In terms of commercial power (with the trade networks north and into the Indian Ocean mentioned above), the Axumite Kingdom had much to offer. To Rome and maritime ports of call in India, the Axumites exported ivory, tortoise shell, gold and emeralds, and imported silk and spices. Axum was the first African polity to issue its own coins of currency. This tradition (influenced largely by Rome) was begun first by Endubis around 270 AD, was continued by Ezana (inscribed with his faith in the Trinity), and was not stopped until the reign of Armah around 610 AD, when Axum began to decline and the creation of the Islamic-dominated world was just beginning (Axum was spared later Arab conquests in Africa because the Ethiopians had sheltered their prophet Muhammad in time of need). The minting of gold, silver, and bronze coins was not only a means for the Axumites to put themselves on similar grounds and standing with powers like Rome and then Byzantium, but it also simplified trade and was a means for the monarch to spread his image as a political tool of propoganda if needed. During Ezana's reign the issued coins were changed in their decoration from paganistic motifs of disc and crescent to that of the Christian cross, marking Ezana's reign as the first time in African history that currency of an African polity was issued bearing the symbol of the Christian cross. No doubt, the commercial power of Axum was felt around the world, as proven in the late 1990s, when ancient Axumite coins bearing King Ezana's name were found in archeological sites in India.

"May this please the people."

- Minted inscription in Greek, TOYTOAPECHTHXWPA, although this coin above has written inscription of native Ethiopian Ge'ez script. This golden-coin currency is of King Ezana (reigned 330 - 356 AD), King of Axum. Although the nation was a racial mixture of Sub-Saharan Blacks and Semitic people, notice the distinct Sub-Saharan facial features of Ezana himself.

King Ezana was also known as a conquerer. While the Sudanese-African Kingdom of Kush, home of the Nubians (referred to often in Egyptian history), was in economic and political decline, the Axumite Kingdom was on the rise, and set their sights on Kush and southern Egypt. While Axum conquered tributary states along the southern Arabian Peninsula in the 2nd century AD, it was during Ezana's reign that Kush fell to Axumite forces around 350 AD. On the famous King Ezana Stone, written in three languages (Greek, Sabaean, and Ethiopian Ge'ez), it describes not only King Ezana's conversion to Christianity, but also the conquests of Kush and their capital city of Meroe. In addition to his title of "King of Kings", Ezana also styled himself as the "King of Saba and Salhen, Himyar and Dhu-Rayden". In addition to that, contemporary historian S. C. Munro-Hay states that Ezana was "the most famous of the Axumite kings before Kaleb".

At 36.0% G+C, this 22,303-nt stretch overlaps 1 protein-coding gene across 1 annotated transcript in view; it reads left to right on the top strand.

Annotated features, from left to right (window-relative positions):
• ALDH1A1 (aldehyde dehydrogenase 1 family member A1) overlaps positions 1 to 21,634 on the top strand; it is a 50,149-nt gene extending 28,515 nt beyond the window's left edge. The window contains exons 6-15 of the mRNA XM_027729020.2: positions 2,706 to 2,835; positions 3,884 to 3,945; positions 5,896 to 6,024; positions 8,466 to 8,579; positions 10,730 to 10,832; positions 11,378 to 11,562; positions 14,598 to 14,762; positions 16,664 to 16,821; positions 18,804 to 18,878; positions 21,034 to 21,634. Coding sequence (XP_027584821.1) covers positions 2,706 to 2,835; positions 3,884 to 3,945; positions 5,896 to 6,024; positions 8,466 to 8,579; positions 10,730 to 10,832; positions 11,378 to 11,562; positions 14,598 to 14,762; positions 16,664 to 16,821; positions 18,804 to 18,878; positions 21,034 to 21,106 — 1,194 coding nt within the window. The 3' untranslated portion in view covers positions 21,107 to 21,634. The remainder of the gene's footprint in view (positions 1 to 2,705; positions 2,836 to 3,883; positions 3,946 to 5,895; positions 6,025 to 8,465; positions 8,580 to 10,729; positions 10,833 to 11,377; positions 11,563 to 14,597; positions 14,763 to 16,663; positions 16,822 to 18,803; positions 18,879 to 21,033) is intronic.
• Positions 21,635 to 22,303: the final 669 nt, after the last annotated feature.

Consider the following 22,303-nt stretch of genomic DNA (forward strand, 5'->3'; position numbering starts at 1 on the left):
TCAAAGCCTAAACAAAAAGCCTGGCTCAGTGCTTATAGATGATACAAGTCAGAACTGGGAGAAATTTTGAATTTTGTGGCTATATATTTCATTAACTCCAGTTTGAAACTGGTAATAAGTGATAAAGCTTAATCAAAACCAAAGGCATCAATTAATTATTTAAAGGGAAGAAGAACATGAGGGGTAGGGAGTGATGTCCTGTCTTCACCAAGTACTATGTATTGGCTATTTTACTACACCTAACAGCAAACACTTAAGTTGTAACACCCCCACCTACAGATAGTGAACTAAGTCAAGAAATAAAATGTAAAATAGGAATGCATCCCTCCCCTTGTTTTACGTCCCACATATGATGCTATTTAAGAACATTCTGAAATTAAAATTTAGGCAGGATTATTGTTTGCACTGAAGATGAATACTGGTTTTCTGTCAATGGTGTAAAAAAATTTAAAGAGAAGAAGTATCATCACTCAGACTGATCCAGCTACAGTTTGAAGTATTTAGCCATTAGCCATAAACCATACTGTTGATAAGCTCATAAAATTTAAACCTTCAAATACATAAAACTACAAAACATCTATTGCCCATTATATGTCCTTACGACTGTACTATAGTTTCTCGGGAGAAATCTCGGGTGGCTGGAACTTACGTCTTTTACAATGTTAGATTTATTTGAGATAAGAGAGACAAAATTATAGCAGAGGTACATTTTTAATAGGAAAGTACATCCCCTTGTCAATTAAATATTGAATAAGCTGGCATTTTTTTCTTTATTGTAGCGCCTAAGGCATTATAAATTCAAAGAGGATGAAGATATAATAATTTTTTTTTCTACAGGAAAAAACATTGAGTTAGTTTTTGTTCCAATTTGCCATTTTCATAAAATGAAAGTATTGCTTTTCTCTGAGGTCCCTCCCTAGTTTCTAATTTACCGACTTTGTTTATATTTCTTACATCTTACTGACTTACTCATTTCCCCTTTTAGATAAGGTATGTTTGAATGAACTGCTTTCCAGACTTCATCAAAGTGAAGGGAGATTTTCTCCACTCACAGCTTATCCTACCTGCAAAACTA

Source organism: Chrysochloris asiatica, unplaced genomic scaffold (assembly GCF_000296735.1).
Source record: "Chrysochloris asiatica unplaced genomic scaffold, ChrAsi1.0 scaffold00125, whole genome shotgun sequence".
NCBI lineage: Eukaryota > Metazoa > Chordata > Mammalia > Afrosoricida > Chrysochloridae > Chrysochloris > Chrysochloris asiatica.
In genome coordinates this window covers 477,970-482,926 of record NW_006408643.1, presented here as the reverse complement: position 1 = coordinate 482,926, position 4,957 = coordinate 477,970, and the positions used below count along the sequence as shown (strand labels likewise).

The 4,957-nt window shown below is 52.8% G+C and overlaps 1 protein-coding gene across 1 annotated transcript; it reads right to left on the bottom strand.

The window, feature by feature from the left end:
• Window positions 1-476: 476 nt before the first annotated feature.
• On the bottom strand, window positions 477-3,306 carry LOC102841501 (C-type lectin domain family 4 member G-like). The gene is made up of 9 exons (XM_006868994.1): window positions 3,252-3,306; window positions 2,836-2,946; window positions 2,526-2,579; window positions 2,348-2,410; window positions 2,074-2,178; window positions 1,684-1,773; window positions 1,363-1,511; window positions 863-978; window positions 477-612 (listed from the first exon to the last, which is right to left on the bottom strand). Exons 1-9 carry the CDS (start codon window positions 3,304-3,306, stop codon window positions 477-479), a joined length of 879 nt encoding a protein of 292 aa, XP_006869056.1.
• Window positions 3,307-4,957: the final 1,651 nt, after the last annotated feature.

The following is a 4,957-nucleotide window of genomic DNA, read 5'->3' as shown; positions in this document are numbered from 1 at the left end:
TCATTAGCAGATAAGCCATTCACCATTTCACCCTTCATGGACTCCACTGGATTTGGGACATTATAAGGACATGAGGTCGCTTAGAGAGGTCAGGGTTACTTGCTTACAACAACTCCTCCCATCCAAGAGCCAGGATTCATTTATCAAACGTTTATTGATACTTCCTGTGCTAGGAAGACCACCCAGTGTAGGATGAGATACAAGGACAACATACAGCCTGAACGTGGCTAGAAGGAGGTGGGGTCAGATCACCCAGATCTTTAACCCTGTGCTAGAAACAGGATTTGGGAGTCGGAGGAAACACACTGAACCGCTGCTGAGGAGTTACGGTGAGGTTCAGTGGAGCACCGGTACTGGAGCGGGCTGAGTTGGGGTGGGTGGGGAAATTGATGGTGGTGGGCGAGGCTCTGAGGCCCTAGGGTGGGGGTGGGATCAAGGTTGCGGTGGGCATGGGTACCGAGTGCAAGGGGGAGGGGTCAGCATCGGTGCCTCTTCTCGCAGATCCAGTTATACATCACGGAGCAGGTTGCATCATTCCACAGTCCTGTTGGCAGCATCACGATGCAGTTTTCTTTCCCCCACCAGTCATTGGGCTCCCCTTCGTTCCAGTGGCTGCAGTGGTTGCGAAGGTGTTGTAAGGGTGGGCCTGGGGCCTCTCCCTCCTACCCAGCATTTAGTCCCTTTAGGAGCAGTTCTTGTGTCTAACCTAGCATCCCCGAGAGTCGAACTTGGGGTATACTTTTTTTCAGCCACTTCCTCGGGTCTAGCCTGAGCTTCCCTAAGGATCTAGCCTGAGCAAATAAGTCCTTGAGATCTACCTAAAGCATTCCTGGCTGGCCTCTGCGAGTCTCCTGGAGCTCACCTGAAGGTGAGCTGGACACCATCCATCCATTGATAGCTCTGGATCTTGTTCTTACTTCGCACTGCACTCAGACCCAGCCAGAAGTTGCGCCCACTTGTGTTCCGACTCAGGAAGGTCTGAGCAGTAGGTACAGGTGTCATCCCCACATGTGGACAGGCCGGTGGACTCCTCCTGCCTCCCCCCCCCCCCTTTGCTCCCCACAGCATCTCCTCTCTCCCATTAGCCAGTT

Glass goblets excavated from a grave in Axum are believed to come from Syria about the time of Christ

http://upload.wikimedia.org/wikipedia/comm...Damo_Church.jpg

^Coptic Church of Debre Damo built in the 6th century, typical Axumite architecture. Wiki has this to say:

Quote
Debre Damo is the name of a mountain and a 6th century monastery in northern Ethiopia, lying west of Adigrat in the region of Tigray. Thomas Pakenham records a tradition that Dabra Damo had also once been a royal prison for heirs to the Emperor of Ethiopia, like the better known Wehni and Amba Geshen.

The monastery is accessible only by rope up a sheer cliff. It is known for its collection of manuscripts, and having the earliest existing church in Ethiopia. Tradition claims the monastery was founded in the sixth century by Abuna Aregawi.

Well, that's it for now, hopefully next time I will cover Angolan-Black slave revolts in 17th century Brazil, and the establishment of a separate republic created by run-away Black slaves to combat the Portuguese, known as the Quilombo dos Palmares! Until then!

Yours truly,
Preobrazhenskoe

Back to Top
Decebal View Drop Down
Arch Duke
Arch Duke
Avatar
Digital Prometheus

Joined: 20-May-2005
Location: Canada
Status: Offline
Points: 1793
Post Options Post Options   Thanks (0) Thanks(0)   Quote Decebal Quote  Post ReplyReply Direct Link To This Post Posted: 15-Mar-2007 at 16:00
Excellent article, as usual, Preobranzheskoe. I would add asa comment here, that Mani, who lived between 210-276 CE, mentioned Ethiopia as one of the 4 great powers of the world, along with the Roman Empire, the Sassanians and China. This should be indicative of the power and prestige which Ethiopia had during this period.
What is history but a fable agreed upon?
Napoleon Bonaparte

Even if you are a minority of one, the truth is the truth.- Mohandas Gandhi

Back to Top
Preobrazhenskoe View Drop Down
Consul
Consul
Avatar

Joined: 27-Jul-2006
Location: United States
Status: Offline
Points: 397
Post Options Post Options   Thanks (0) Thanks(0)   Quote Preobrazhenskoe Quote  Post ReplyReply Direct Link To This Post Posted: 15-Mar-2007 at 22:09
Thanks Decebal, and I would agree with Mani's position.
 
Eric
Back to Top
 Post Reply Post Reply
  Share Topic   

Forum Jump Forum Permissions View Drop Down

Forum Software by Web Wiz Forums® version 11.10
Copyright ©2001-2017 Web Wiz Ltd.

This page was generated in 0.047 seconds.